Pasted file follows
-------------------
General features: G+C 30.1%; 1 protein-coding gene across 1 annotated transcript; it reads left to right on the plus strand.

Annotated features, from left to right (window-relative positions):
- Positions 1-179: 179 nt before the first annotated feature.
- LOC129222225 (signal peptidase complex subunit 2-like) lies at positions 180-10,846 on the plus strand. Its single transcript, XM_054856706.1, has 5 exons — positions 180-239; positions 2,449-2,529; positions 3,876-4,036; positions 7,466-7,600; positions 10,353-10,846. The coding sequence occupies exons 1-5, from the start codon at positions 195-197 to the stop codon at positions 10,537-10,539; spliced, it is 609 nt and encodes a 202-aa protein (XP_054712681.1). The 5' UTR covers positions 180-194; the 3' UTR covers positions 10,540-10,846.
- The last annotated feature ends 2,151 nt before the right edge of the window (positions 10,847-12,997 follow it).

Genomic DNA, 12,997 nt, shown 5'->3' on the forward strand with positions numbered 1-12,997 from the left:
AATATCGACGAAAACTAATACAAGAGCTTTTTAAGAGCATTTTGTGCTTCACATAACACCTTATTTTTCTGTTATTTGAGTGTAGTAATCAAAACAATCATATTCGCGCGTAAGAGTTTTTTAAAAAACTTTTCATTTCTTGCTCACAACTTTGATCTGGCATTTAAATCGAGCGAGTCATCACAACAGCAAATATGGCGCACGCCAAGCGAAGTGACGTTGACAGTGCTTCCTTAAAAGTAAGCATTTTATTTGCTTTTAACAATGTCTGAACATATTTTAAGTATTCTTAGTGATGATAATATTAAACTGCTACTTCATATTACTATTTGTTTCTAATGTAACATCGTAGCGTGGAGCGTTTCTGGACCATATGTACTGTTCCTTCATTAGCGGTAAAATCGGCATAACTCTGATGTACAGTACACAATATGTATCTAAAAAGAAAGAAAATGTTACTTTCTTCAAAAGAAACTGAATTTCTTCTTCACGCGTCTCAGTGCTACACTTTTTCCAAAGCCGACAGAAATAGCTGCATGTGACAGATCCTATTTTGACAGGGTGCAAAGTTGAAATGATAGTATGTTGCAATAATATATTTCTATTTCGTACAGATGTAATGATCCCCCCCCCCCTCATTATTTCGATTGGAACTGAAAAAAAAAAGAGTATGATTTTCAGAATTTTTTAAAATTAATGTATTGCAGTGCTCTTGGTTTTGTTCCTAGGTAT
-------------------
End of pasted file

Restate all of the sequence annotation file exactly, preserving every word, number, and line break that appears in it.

General features: G+C 30.1%; 1 protein-coding gene across 1 annotated transcript; it reads left to right on the plus strand.

Annotated features, from left to right (window-relative positions):
- Positions 1-179: 179 nt before the first annotated feature.
- LOC129222225 (signal peptidase complex subunit 2-like) lies at positions 180-10,846 on the plus strand. Its single transcript, XM_054856706.1, has 5 exons — positions 180-239; positions 2,449-2,529; positions 3,876-4,036; positions 7,466-7,600; positions 10,353-10,846. The coding sequence occupies exons 1-5, from the start codon at positions 195-197 to the stop codon at positions 10,537-10,539; spliced, it is 609 nt and encodes a 202-aa protein (XP_054712681.1). The 5' UTR covers positions 180-194; the 3' UTR covers positions 10,540-10,846.
- The last annotated feature ends 2,151 nt before the right edge of the window (positions 10,847-12,997 follow it).

Genomic DNA, 12,997 nt, shown 5'->3' on the forward strand with positions numbered 1-12,997 from the left:
AATATCGACGAAAACTAATACAAGAGCTTTTTAAGAGCATTTTGTGCTTCACATAACACCTTATTTTTCTGTTATTTGAGTGTAGTAATCAAAACAATCATATTCGCGCGTAAGAGTTTTTTAAAAAACTTTTCATTTCTTGCTCACAACTTTGATCTGGCATTTAAATCGAGCGAGTCATCACAACAGCAAATATGGCGCACGCCAAGCGAAGTGACGTTGACAGTGCTTCCTTAAAAGTAAGCATTTTATTTGCTTTTAACAATGTCTGAACATATTTTAAGTATTCTTAGTGATGATAATATTAAACTGCTACTTCATATTACTATTTGTTTCTAATGTAACATCGTAGCGTGGAGCGTTTCTGGACCATATGTACTGTTCCTTCATTAGCGGTAAAATCGGCATAACTCTGATGTACAGTACACAATATGTATCTAAAAAGAAAGAAAATGTTACTTTCTTCAAAAGAAACTGAATTTCTTCTTCACGCGTCTCAGTGCTACACTTTTTCCAAAGCCGACAGAAATAGCTGCATGTGACAGATCCTATTTTGACAGGGTGCAAAGTTGAAATGATAGTATGTTGCAATAATATATTTCTATTTCGTACAGATGTAATGATCCCCCCCCCCCTCATTATTTCGATTGGAACTGAAAAAAAAAAGAGTATGATTTTCAGAATTTTTTAAAATTAATGTATTGCAGTGCTCTTGGTTTTGTTCCTAGGTAT